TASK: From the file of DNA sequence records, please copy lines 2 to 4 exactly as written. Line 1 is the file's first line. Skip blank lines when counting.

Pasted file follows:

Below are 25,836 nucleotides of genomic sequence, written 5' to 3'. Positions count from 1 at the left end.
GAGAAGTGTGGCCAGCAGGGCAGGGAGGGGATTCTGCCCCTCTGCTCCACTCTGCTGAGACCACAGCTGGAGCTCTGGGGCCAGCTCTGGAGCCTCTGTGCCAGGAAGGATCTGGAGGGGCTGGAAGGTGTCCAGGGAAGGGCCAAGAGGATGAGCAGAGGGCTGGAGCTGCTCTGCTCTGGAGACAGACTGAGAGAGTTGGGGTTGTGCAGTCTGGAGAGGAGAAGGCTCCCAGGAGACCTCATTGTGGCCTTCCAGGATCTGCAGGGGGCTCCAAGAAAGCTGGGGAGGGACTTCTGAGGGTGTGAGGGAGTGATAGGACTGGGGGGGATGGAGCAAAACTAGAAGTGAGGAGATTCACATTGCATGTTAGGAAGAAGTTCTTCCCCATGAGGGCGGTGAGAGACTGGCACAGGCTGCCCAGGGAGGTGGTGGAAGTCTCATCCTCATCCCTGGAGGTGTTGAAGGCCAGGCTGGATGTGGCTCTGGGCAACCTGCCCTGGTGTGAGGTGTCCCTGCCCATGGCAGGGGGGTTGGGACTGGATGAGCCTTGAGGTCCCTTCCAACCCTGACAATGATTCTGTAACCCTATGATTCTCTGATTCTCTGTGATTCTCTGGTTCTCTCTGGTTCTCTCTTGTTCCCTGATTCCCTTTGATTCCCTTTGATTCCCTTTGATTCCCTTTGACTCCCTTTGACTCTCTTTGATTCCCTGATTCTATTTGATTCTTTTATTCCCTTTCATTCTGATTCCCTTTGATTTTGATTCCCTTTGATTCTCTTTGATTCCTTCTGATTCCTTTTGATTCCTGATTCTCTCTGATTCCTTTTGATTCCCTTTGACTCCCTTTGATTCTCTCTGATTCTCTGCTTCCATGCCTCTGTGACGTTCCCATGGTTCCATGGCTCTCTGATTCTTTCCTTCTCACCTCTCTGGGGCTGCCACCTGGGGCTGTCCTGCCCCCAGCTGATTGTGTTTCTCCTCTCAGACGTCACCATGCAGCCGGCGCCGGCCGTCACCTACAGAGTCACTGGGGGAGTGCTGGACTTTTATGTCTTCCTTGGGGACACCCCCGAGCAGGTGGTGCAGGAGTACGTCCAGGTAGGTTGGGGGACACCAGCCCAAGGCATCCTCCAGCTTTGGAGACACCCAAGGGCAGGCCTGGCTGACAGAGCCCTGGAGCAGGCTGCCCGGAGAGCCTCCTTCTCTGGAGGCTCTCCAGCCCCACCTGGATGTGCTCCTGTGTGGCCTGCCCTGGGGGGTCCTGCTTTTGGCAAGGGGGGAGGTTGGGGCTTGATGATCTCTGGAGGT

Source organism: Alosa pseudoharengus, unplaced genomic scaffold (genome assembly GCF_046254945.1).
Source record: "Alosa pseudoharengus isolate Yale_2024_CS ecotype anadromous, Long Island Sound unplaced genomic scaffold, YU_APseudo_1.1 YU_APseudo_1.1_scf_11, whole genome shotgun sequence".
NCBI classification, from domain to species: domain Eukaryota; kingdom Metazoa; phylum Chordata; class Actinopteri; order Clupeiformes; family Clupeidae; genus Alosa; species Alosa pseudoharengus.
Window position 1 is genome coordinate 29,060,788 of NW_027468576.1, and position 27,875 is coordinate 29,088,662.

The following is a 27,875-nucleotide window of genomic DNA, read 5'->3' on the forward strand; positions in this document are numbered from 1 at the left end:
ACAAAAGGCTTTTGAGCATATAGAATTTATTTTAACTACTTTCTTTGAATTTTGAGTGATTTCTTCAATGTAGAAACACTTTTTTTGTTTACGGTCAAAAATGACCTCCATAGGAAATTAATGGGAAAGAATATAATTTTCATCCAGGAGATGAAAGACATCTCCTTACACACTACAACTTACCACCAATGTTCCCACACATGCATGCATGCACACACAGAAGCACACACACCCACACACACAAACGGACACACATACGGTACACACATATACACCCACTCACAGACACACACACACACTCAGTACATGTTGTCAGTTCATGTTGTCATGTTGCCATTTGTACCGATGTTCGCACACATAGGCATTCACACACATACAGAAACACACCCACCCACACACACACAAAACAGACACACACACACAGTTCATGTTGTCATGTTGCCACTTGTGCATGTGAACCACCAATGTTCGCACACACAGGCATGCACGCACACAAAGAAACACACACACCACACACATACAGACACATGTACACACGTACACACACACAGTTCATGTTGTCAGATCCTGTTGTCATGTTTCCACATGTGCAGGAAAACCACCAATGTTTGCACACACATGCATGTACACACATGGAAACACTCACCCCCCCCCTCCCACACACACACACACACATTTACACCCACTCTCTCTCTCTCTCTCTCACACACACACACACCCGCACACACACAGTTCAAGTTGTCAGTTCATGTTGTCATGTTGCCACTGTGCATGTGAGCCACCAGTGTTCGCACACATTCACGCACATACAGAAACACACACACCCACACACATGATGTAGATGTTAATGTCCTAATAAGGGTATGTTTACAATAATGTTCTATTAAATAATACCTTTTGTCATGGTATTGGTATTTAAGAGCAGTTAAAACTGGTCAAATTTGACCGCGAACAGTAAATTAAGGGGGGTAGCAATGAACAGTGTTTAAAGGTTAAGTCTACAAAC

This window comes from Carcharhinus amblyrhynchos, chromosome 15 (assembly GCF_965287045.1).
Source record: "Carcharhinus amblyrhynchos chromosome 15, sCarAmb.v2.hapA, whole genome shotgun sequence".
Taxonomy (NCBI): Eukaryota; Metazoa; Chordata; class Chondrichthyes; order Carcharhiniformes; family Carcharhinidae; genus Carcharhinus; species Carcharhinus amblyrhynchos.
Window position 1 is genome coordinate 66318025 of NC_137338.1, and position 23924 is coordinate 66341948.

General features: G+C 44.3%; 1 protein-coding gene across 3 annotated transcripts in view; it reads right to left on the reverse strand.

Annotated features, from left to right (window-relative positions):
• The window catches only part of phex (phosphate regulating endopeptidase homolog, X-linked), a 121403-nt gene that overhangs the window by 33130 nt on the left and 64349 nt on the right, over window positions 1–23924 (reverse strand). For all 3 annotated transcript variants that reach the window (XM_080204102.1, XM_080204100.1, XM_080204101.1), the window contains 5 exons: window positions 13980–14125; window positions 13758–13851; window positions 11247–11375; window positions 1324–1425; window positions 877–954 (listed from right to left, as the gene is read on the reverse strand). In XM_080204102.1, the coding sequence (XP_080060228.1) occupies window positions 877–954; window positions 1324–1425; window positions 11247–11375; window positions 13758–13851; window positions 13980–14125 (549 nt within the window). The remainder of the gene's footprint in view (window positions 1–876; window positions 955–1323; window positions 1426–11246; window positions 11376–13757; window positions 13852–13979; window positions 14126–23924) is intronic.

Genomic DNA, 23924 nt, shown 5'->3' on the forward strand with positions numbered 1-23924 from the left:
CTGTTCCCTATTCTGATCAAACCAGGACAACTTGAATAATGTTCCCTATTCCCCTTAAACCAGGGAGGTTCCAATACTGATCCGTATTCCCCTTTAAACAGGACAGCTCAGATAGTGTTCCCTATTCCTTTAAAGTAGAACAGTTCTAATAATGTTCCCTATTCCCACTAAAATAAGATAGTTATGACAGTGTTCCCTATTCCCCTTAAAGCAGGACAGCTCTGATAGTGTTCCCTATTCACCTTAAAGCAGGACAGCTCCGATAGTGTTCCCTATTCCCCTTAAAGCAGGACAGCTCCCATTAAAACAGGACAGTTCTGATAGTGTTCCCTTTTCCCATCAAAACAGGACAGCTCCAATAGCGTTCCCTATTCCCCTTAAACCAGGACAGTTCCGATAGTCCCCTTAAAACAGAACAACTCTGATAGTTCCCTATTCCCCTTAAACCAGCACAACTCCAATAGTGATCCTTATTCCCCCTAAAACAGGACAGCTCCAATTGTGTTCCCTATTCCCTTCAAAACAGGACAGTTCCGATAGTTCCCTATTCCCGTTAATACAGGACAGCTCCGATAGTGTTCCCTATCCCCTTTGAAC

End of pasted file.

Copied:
GAGAAGTGTGGCCAGCAGGGCAGGGAGGGGATTCTGCCCCTCTGCTCCACTCTGCTGAGACCACAGCTGGAGCTCTGGGGCCAGCTCTGGAGCCTCTGTGCCAGGAAGGATCTGGAGGGGCTGGAAGGTGTCCAGGGAAGGGCCAAGAGGATGAGCAGAGGGCTGGAGCTGCTCTGCTCTGGAGACAGACTGAGAGAGTTGGGGTTGTGCAGTCTGGAGAGGAGAAGGCTCCCAGGAGACCTCATTGTGGCCTTCCAGGATCTGCAGGGGGCTCCAAGAAAGCTGGGGAGGGACTTCTGAGGGTGTGAGGGAGTGATAGGACTGGGGGGGATGGAGCAAAACTAGAAGTGAGGAGATTCACATTGCATGTTAGGAAGAAGTTCTTCCCCATGAGGGCGGTGAGAGACTGGCACAGGCTGCCCAGGGAGGTGGTGGAAGTCTCATCCTCATCCCTGGAGGTGTTGAAGGCCAGGCTGGATGTGGCTCTGGGCAACCTGCCCTGGTGTGAGGTGTCCCTGCCCATGGCAGGGGGGTTGGGACTGGATGAGCCTTGAGGTCCCTTCCAACCCTGACAATGATTCTGTAACCCTATGATTCTCTGATTCTCTGTGATTCTCTGGTTCTCTCTGGTTCTCTCTTGTTCCCTGATTCCCTTTGATTCCCTTTGATTCCCTTTGATTCCCTTTGACTCCCTTTGACTCTCTTTGATTCCCTGATTCTATTTGATTCTTTTATTCCCTTTCATTCTGATTCCCTTTGATTTTGATTCCCTTTGATTCTCTTTGATTCCTTCTGATTCCTTTTGATTCCTGATTCTCTCTGATTCCTTTTGATTCCCTTTGACTCCCTTTGATTCTCTCTGATTCTCTGCTTCCATGCCTCTGTGACGTTCCCATGGTTCCATGGCTCTCTGATTCTTTCCTTCTCACCTCTCTGGGGCTGCCACCTGGGGCTGTCCTGCCCCCAGCTGATTGTGTTTCTCCTCTCAGACGTCACCATGCAGCCGGCGCCGGCCGTCACCTACAGAGTCACTGGGGGAGTGCTGGACTTTTATGTCTTCCTTGGGGACACCCCCGAGCAGGTGGTGCAGGAGTACGTCCAGGTAGGTTGGGGGACACCAGCCCAAGGCATCCTCCAGCTTTGGAGACACCCAAGGGCAGGCCTGGCTGACAGAGCCCTGGAGCAGGCTGCCCGGAGAGCCTCCTTCTCTGGAGGCTCTCCAGCCCCACCTGGATGTGCTCCTGTGTGGCCTGCCCTGGGGGGTCCTGCTTTTGGCAAGGGGGGAGGTTGGGGCTTGATGATCTCTGGAGGT

Source organism: Alosa pseudoharengus, unplaced genomic scaffold (genome assembly GCF_046254945.1).
Source record: "Alosa pseudoharengus isolate Yale_2024_CS ecotype anadromous, Long Island Sound unplaced genomic scaffold, YU_APseudo_1.1 YU_APseudo_1.1_scf_11, whole genome shotgun sequence".